A legend grows on

IT’S stood tall in the botanic gardens for the past 80 years, now Warrnambool’s Lone Pine is ready to again bask in the spotlight.

Wannon MP Dan Tehan (right) announces the $5000 Centenary of Anzac grant to the Friends of the Warrnambool Botanic Gardens Pat Varley, Warrnambool RSL sub-branch president John Miles and Warrnambool Legacy president Gerald Irvine at the city’s Lone Pine in the botanic gardens.

Wannon MP Dan Tehan (right) announces the $5000 Centenary of Anzac grant to the Friends of the Warrnambool Botanic Gardens Pat Varley, Warrnambool RSL sub-branch president John Miles and Warrnambool Legacy president Gerald Irvine at the city’s Lone Pine in the botanic gardens.

This week federal MP Dan Tehan announced a $5000 Anzac Centenary grant to the Friends of the Warrnambool Botanic Gardens (FOWBG) for new interpretive signage, fencing and a propagation project aiming to produce new seedlings from the tree. 

The Warrnambool tree is the healthiest of three surviving trees grown from seeds from a pine cone brought back from the Gallipoli battlefield to Australia by Private Keith McDowell.

FOWBG president Pat Varley said the preservation, propagation and promotion project has been supported by both the Warrnambool Legacy Club and the Warrnambool RSL sub-branch. 

“Melbourne Legacy is interested in obtaining some cones from our tree and will assist us with the harvest and propagation,” Mrs Varley said.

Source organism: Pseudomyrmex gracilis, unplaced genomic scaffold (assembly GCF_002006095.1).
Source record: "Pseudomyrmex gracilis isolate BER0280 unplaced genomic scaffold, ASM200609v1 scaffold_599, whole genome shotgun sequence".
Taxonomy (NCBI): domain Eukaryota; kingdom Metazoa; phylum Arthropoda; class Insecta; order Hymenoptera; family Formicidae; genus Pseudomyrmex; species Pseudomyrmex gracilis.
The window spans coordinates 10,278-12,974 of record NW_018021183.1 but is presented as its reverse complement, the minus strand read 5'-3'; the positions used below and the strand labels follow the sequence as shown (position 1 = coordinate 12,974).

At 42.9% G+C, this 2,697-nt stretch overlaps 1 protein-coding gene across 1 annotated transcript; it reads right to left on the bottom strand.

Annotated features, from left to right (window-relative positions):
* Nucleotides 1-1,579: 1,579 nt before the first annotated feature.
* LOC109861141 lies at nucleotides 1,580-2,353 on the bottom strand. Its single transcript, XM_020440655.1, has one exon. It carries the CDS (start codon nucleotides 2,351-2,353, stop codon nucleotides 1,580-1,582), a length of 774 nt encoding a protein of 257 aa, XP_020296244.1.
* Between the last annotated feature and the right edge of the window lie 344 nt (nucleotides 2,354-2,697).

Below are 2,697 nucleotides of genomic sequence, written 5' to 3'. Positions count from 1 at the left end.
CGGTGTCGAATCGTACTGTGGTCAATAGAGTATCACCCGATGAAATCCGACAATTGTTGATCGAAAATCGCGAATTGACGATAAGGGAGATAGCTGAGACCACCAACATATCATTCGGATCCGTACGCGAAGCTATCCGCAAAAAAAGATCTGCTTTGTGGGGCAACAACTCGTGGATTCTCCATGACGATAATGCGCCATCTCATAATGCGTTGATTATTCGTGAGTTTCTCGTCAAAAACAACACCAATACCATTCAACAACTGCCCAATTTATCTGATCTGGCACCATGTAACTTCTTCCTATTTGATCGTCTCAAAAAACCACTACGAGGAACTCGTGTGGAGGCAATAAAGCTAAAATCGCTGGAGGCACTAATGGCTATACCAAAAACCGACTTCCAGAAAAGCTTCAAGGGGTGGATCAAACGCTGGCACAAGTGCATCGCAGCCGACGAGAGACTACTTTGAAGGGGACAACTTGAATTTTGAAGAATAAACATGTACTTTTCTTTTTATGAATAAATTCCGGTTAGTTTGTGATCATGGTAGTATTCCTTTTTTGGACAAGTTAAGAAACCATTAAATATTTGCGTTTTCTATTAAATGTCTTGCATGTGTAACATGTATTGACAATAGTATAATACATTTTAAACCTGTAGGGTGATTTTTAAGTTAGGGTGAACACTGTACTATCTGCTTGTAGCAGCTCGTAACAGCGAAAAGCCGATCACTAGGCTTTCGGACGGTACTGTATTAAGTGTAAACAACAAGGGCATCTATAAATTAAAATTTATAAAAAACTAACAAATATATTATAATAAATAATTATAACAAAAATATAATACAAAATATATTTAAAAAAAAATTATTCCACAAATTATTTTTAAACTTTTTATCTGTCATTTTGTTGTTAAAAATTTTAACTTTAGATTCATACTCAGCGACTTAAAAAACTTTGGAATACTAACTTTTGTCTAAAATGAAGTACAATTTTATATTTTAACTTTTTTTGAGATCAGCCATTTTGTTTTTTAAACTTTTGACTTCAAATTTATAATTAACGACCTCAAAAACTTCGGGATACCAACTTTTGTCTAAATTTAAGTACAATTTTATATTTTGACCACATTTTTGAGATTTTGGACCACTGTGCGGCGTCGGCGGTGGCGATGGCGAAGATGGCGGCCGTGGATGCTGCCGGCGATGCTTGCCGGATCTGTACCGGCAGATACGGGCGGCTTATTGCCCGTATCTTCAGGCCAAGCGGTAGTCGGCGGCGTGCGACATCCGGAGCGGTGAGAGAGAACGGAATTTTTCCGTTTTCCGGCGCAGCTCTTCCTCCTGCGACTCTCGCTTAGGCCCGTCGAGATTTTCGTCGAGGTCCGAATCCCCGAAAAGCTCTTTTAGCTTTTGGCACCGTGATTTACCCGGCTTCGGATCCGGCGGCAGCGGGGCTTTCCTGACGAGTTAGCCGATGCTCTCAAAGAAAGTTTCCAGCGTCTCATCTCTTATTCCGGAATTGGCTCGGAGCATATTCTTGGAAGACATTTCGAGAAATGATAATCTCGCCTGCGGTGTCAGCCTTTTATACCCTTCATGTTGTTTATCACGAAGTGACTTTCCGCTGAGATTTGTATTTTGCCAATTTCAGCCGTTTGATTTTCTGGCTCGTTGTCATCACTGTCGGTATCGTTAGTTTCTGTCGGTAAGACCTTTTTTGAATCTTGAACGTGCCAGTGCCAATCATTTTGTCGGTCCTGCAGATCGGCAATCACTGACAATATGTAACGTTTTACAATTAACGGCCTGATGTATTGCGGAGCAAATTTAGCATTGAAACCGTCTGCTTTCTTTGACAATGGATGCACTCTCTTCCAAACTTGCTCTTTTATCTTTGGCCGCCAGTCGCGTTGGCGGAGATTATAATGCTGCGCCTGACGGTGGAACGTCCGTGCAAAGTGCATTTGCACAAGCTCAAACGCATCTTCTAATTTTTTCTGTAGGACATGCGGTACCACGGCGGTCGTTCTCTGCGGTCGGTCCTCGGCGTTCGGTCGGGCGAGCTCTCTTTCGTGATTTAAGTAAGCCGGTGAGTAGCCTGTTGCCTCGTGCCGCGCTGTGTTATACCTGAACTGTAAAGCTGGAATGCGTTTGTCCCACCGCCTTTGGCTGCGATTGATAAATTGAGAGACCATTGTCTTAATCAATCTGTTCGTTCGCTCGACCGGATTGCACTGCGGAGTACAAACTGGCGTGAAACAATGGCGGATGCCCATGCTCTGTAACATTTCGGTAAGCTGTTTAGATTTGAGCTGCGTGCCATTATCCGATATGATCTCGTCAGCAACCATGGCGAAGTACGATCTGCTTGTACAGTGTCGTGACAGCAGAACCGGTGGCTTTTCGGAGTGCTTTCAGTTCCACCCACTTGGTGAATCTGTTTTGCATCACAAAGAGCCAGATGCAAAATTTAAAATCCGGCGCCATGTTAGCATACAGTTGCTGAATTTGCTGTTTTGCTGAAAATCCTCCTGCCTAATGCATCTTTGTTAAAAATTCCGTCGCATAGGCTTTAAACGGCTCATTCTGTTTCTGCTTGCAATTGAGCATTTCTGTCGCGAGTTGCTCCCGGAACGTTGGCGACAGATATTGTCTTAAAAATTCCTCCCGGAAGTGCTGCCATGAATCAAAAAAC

The Warrnambool grant was one of 15 announced in the Wannon electorate. 

Other south-west projects to gain funding under the program include refurbishments of the Hexham, Warrnambool, Terang, Skipton and Port Campbell war memorials and restoration of World War I honour rolls at Cobden Primary School and the Glenthompson RSL. 

Mr Tehan said the centenary of the First World War next year will be the most significant period of commemoration in Australia’s history. “It’s not just the opportunity to remember events of 100 years ago, it’s also an opportunity to remember 100 years of service by local veterans,” he said. 

“The centenary of Anzac is a period for all of us to reflect, to understand that Australia today is the result of the sacrifice of 102,785 Australians killed in action, the hundreds of thousands wounded in action and the more than one million Australians who have worn the uniform of the Australian Defence Force.”

“By the end of the Anzac centenary period in 2018 the aim was to leave a legacy in the minds of younger Australians about the service and sacrifice of past generations and the responsibility to care for those who have defended our freedoms and way of life.”

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